Rob Scuderi leaves Kings for Penguins

It took less than an hour into the free agency period for Rob Scuderi to officially leave the LA Kings. He’s the first piece of the team’s 2012 Stanley Cup team to move on, as he’s agreed to a new four-year contract with the Pittsburgh Penguins.

His new deal has an average value of $3.375 million per season.

It was a situation that hadn’t looked promising in LA for several months. As reported by MayorsManor back in February, both sides had admitted to having preliminary conversations about a contract extension. However, by May, a deal still hadn’t been struck.

With the salary cap coming down next year and more than a handful of Restricted Free Agents still to sign, the Kings probably had a maximum of $3M available to sign the 34-year old defenseman.

Lombardi, who had gone on record as saying Willie Mitchell’s career may be over, moved quickly in May to sign newly acquired blueliner Robyn Regehr. If he wasn’t able to get him under contract, Lombardi and coach Darryl Sutter could have been looking at the possibility of starting next season without Mitchell, Regehr and Scuderi. Going 0-3 in that area wouldn’t have done much to stabilize a defensive group that has been nothing short of outstanding over the last three years.

On a more positive front, Mitchell’s status has more recently been referred to as encouraging – see here for Lombardi’s comments from just a few weeks ago.

Additionally, with the signing of Keaton Ellerby on Thursday, we’d expect the Kings to now focus their attention on trying to find offense from the left wing position.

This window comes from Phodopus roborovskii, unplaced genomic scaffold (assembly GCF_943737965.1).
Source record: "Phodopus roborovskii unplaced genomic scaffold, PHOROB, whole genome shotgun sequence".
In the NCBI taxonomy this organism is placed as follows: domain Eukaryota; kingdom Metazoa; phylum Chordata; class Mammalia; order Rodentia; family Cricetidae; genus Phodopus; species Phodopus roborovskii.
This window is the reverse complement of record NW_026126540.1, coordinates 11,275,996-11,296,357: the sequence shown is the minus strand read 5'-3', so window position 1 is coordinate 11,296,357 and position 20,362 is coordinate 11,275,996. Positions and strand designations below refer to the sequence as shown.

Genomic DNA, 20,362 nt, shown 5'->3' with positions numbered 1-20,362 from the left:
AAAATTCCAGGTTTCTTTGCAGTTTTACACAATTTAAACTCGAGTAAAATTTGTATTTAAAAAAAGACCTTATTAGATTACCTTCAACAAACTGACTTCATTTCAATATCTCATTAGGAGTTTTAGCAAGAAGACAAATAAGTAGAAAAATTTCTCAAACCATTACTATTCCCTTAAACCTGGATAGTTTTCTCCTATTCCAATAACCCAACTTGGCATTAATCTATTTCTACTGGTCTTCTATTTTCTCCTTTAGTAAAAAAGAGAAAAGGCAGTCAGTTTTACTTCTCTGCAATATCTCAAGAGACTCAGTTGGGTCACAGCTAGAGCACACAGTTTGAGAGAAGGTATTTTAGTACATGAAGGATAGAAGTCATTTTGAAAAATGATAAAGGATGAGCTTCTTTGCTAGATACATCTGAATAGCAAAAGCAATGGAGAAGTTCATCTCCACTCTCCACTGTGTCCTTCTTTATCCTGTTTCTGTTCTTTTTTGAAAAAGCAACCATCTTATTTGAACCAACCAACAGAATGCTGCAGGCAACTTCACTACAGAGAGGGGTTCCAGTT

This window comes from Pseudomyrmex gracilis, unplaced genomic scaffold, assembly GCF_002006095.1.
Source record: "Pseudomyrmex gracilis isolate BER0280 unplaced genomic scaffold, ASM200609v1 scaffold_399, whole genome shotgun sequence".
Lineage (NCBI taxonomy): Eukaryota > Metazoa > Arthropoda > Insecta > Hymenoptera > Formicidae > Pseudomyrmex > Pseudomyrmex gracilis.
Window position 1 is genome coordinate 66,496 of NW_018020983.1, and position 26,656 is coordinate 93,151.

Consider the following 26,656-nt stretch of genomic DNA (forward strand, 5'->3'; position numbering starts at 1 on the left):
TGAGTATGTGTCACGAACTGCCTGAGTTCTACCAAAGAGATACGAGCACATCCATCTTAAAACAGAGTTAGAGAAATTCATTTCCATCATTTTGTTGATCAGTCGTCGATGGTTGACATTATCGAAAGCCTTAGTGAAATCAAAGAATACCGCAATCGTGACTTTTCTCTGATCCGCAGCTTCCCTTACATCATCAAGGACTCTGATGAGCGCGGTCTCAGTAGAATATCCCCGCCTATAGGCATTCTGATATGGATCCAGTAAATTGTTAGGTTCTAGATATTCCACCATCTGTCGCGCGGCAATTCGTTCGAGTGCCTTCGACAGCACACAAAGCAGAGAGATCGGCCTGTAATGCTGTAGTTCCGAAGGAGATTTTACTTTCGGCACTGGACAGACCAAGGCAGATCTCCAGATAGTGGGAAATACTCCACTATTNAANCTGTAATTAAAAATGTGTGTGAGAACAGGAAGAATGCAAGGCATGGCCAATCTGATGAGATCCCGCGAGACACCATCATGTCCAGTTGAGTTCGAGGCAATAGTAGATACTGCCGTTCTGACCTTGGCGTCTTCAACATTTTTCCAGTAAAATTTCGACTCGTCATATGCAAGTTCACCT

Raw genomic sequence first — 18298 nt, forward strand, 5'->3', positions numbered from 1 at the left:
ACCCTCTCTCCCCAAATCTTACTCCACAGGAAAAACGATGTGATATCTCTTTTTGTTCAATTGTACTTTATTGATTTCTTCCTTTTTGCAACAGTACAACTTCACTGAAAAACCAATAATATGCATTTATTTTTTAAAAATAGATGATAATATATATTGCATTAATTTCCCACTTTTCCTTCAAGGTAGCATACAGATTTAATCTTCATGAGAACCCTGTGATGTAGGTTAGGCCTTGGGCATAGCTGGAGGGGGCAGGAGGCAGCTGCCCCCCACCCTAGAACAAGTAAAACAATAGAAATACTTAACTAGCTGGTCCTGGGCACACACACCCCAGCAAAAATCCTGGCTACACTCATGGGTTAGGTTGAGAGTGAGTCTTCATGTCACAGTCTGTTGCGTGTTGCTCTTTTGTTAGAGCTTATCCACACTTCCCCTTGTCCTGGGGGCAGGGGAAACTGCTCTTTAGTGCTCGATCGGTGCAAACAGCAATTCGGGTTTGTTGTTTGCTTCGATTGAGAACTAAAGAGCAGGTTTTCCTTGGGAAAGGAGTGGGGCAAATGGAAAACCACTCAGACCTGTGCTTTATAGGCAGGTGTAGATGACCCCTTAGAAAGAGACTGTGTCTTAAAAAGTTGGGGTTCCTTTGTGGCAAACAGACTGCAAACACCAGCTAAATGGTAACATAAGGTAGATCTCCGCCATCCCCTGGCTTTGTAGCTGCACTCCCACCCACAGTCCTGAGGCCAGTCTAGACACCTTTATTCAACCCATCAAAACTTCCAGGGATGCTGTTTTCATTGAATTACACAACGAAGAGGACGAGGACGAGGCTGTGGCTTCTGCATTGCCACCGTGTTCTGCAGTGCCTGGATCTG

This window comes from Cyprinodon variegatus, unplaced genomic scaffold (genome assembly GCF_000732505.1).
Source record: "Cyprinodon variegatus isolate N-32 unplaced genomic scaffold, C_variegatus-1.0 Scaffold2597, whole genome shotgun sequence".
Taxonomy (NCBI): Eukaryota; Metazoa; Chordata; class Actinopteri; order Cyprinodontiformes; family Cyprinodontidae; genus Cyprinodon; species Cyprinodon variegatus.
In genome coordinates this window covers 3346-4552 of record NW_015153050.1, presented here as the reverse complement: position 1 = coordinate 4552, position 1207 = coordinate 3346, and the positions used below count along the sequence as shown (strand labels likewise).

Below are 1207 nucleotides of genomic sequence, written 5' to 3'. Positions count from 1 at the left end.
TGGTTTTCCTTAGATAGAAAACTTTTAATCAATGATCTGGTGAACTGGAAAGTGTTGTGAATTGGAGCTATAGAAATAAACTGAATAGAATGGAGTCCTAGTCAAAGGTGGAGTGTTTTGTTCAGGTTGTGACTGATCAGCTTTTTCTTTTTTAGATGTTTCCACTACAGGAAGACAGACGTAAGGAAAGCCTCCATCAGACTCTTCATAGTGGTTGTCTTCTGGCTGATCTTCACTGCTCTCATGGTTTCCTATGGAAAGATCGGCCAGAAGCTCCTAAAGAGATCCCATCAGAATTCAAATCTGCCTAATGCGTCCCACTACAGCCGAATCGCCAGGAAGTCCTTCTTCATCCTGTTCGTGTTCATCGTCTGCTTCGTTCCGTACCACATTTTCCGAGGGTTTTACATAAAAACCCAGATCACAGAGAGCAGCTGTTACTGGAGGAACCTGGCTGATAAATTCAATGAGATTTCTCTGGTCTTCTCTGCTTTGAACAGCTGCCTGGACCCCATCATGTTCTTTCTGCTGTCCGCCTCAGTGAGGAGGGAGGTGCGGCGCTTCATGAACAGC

On a side note, Scuderi was a true professional in the LA locker room.  He was almost always available for comments after games – even when the Kings took heartbreaking losses, like the ones in San Jose during the playoffs.  His sarcastic, dry-humor was also loved by several of his teammates – most notably Dustin Brown, who he often carpooled to the rink with.

Click here to see why Brown nominated Scuderi for the funniest guy on the team.

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About John Hoven

John Hoven is a member of the of the Professional Hockey Writers Association and co-hosts Kings of the Podcast. He is also the founder and editor of MayorsManor.com, which has been named Best Sports Blog in Los Angeles by LA Weekly and Hockey Blog of the Year by Yahoo Sports. Click "ABOUT OUR TEAM" above for a full bio.

Comments

  1. No way they could sign him for four years. Defense should still be pretty good next year – if Mitchell comes back healthy, they’ll be better than this year. Getting some goals out of the left wing (and hell maybe a left wing that actually has a left hand shot – what a novel idea) should have been the number 1 goal anyway.

  2. I dunno about that. I would’ve spent Regher+Penner money on Scuderi. Weak at D is a much bigger hole than weak at LW IMO. Regher’s immobility was exposed in the playoffs and will continue to be next season. Ellerby is a 7th defenseman at best and who knows what is going on with Martinez. There is no guarantee or even likelihood that Willie will be healthy, or that he won’t get hurt again right away with his bad knees.

    • John Hoven says

      Here’s part of the problem with that line of thinking, it takes two sides to get a deal done. The Kings started talking to Scuderi about an extension in February, by May he hadn’t signed. At that time, they also believed there was a good chance Willie Mitchell wasn’t coming back. So, with Scuderi heading towards UFA, there was a chance they would end up losing all three of those players come July. Lombardi didn’t want to take that risk and moved to secure at least one of them (Regehr).

      Now, the bigger question is this. Assume the Kings were probably offering 34-year old Scuderi a two-year deal. The Penguins gave him a four-year deal. If Scuderi came back to the Kings one last time and said, ‘Match the offer and I’ll stay’ – would you have wanted them to do it?

      I wouldn’t have matched the four-year deal if I was the GM.

Trackbacks

  1. […] he is not overly physical, his ability to use his stick to break up plays has drawn comparisons to Rob Scuderi. His skating, though at times heavy footed, still allows him to move efficiently along the ice and […]